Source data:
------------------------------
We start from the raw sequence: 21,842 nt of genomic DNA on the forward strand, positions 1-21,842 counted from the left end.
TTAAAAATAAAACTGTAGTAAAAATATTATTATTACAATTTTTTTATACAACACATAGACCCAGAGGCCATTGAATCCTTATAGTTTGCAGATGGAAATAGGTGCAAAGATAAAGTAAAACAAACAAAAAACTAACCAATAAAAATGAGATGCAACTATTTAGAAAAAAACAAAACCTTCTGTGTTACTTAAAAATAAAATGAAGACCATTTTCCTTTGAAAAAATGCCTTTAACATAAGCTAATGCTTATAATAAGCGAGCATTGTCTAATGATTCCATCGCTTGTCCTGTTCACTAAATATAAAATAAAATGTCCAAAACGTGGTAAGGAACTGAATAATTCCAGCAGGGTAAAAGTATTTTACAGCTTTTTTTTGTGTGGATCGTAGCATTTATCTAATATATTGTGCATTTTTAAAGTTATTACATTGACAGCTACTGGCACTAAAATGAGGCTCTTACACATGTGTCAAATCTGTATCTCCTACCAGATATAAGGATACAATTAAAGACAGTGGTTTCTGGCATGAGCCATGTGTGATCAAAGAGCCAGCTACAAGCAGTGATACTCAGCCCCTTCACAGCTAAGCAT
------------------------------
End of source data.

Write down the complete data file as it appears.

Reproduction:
We start from the raw sequence: 21,842 nt of genomic DNA on the forward strand, positions 1-21,842 counted from the left end.
TTAAAAATAAAACTGTAGTAAAAATATTATTATTACAATTTTTTTATACAACACATAGACCCAGAGGCCATTGAATCCTTATAGTTTGCAGATGGAAATAGGTGCAAAGATAAAGTAAAACAAACAAAAAACTAACCAATAAAAATGAGATGCAACTATTTAGAAAAAAACAAAACCTTCTGTGTTACTTAAAAATAAAATGAAGACCATTTTCCTTTGAAAAAATGCCTTTAACATAAGCTAATGCTTATAATAAGCGAGCATTGTCTAATGATTCCATCGCTTGTCCTGTTCACTAAATATAAAATAAAATGTCCAAAACGTGGTAAGGAACTGAATAATTCCAGCAGGGTAAAAGTATTTTACAGCTTTTTTTTGTGTGGATCGTAGCATTTATCTAATATATTGTGCATTTTTAAAGTTATTACATTGACAGCTACTGGCACTAAAATGAGGCTCTTACACATGTGTCAAATCTGTATCTCCTACCAGATATAAGGATACAATTAAAGACAGTGGTTTCTGGCATGAGCCATGTGTGATCAAAGAGCCAGCTACAAGCAGTGATACTCAGCCCCTTCACAGCTAAGCAT